Regular opening hours

Daily 10 am–8 pm
(also on bank holidays)

 

EXCEPTIONS
Each 3rd wednesday of the month
during AfterworkKH the exhibition
remains open until 10 pm: 20.3., 17.4., 15.5., 19.6., 17.7. and 21.8.2024

How to find us

 

Kunsthalle der Hypo-Kulturstiftung
Theatinerstrasse 8
(in the Fünf Höfe)
80333 München
T +49 (0)89 / 22 44 12
kontakt@kunsthalle-muc.de

Access

The Fabric of Modernity

Matisse, Picasso, Miró ... and French Tapestries
December 6, 2019–March 8, 2020

About the exhibition

For the first time in Germany, the Kunsthalle München is presenting tapestries that were produced in the Gobelins Manufactory in Paris from designs created by the most prestigious artists of the 20th and 21st centuries, including Henri Matisse, Pablo Picasso, Le Corbusier, Joan Miró and Louise Bourgeois.With innumerable large-scale wall hangings that span the period from the end of World War I to the present day, the exhibition reveals just how surprisingly modern the traditional craft of tapestry weaving truly is.
TRADITION & INNOVATION

The exhibition showcases one virtually unknown aspect in the oeuvre of countless modern artists of international renown: taking the age-old weaving technique as a basis, they have turned their attention to tapestry, constantly re-interpreting the textile art form in new ways. Working to artists’ designs, the Gobelins Manufactory, which was founded during the reign of Louis XIV (1638 – 1715), and other French workshops produced not just tapestries, but also furniture and carpets of outstanding quality, examples of which are also on show in the exhibition.

TEXTILE Masterpieces

The textile masterpieces were created in the manufactories by working closely with the weavers; their combination of artistic finesse and superb craftsmanship remains unsurpassed to this day. The old techniques of producing and dyeing the yarn, weaving and knotting are virtually unchanged in the making of the tapestries. From preparing the artist’s model through to the finished wall hanging, creating a large-scale tapestry still takes thousands of hours of work.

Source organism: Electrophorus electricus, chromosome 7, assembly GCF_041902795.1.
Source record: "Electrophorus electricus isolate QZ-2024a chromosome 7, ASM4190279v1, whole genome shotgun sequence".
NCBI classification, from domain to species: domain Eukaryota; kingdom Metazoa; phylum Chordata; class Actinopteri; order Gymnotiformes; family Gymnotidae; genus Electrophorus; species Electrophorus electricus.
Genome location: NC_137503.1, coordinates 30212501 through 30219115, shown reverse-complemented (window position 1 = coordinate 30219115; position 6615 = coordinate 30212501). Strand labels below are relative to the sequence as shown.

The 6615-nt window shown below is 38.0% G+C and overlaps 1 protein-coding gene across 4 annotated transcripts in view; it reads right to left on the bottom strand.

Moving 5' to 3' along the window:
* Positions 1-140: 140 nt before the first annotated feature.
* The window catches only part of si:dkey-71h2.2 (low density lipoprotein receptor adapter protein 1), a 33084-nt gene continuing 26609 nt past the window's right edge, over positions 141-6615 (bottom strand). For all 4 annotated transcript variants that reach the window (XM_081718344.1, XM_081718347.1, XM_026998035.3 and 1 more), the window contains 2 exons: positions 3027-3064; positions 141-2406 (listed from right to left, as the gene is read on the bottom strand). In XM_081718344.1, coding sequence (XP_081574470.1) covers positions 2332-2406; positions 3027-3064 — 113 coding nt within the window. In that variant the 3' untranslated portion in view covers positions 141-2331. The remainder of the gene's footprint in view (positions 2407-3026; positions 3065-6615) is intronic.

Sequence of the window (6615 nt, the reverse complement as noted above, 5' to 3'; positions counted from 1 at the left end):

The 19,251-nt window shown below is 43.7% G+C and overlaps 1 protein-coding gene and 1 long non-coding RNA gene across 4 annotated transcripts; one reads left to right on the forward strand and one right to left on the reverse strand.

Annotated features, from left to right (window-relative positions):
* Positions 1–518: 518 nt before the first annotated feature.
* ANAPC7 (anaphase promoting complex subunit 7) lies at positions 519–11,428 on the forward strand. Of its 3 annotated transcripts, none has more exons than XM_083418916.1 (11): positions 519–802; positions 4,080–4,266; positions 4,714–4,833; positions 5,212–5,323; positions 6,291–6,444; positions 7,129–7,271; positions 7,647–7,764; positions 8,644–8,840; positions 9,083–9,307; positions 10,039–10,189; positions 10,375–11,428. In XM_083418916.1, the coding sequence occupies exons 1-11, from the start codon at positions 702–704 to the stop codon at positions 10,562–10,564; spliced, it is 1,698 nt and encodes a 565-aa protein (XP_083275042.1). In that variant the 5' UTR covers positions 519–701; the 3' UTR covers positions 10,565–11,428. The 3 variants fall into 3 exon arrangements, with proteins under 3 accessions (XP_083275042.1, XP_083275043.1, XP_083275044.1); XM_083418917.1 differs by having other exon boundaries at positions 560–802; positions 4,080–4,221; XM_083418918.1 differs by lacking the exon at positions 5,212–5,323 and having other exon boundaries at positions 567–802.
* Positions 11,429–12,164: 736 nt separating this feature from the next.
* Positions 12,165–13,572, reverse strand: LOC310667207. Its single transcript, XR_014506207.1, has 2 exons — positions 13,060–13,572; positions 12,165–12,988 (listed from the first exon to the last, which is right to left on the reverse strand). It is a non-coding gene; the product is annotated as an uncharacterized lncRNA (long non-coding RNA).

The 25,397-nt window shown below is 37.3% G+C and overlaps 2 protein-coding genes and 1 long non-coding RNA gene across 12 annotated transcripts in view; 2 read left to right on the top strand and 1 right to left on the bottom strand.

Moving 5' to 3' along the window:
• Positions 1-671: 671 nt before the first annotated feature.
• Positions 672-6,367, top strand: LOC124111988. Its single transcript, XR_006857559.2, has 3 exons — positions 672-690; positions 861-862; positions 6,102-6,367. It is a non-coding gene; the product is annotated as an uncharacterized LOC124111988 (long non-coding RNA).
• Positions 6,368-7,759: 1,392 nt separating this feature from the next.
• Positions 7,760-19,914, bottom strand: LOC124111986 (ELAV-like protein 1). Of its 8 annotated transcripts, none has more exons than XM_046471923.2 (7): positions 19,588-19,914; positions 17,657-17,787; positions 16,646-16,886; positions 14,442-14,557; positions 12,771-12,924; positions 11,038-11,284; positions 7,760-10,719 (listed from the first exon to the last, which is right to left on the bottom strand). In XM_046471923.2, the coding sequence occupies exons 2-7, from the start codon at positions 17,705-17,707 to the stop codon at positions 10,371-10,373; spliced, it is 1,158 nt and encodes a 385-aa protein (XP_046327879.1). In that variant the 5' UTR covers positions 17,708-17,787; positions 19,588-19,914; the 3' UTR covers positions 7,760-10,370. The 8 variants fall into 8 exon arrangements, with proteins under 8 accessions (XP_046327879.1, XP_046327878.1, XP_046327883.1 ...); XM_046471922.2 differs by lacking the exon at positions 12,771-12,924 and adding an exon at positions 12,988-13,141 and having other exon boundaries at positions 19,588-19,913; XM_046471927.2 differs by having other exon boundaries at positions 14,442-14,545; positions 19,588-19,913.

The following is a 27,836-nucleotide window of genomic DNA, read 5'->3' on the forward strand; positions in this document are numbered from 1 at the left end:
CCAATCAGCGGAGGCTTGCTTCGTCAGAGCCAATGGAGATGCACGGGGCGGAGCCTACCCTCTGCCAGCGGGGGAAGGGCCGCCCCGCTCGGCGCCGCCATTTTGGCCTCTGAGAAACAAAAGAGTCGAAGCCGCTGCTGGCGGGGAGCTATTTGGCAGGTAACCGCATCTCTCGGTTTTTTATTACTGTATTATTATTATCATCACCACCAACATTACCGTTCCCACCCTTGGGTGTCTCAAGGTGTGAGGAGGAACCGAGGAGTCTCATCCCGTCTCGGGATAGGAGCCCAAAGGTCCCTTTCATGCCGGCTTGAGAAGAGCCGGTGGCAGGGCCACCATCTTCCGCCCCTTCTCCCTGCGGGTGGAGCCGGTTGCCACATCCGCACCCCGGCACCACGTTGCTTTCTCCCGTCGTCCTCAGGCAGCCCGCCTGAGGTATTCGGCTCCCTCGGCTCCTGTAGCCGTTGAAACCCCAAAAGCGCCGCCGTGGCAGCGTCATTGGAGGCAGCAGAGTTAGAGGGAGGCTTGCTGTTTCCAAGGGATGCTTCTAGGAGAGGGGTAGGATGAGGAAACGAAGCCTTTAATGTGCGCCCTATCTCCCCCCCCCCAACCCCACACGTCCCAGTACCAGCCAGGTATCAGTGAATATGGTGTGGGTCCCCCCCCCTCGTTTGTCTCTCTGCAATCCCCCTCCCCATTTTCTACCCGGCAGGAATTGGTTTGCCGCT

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Catalog

The Fabric of Modernity

Accompanying the exhibition is a comprehensive catalogue published by the Kunsthalle München and Hirmer Art Publishers. With over 140 colour illustrations, it includes contributions by Carina Kaminski, Marie-Hélène Massé-Bersani, Lucile Montagne, Gérald Remy Thierry Sarmant and K.L.H. Wells and a foreword by Hervé Lemoine und Roger Diederen. (German edition)

Price at the Kunsthalle: € 29

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Four of our tapestries were photographed by Michael Naumann (Tiefenpixel) who turned them into high resolution images. Zoom in – you can’t get closer to the masterpieces than this!

Featuring a Pyrenean panorama, the spectacular triptych The Pyrenees (1924) by Edmond Yarz is almost eight metres wide. The landscape painter celebrates a romantic France, devoid of any trace of World War I and the impact of advancing industrialisation.

Named after days of the week, Tosani’s Clothes series with the tapestry Friday (2002–2010) explores how, in an ambivalent relationship, protective and decorative clothing disguises the body, yet makes it visible.

The tapestry H.W.K. (2005–2015) by Michel Aubry is composed of three aerial photographs, taken over a period of several decades and arranged to form a single picture. Different colours and weaving techniques are used to highlight three zones around Hartmannswillerkopf mountain (H.W.K.) in Alsace.

The expressive brushstrokes of the painted model by Alain Séchas have been woven with such skill that the tapestry A Map of Japan (2012–2017) still appears to be covered in a thick layer of paint. A mixture of wool and silk thread was used and new yarn colours created in order to reproduce the intensity and variety of hues of the original painting as faithfully as possible.

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Edmond Yarz: The Pyrenees (1924)
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Patrick Tosani: Friday (2002–2010)
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Michel Aubry: H.W.K. (2005–2015)
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Alain Séchas: A Map of Japan (2012–2017)
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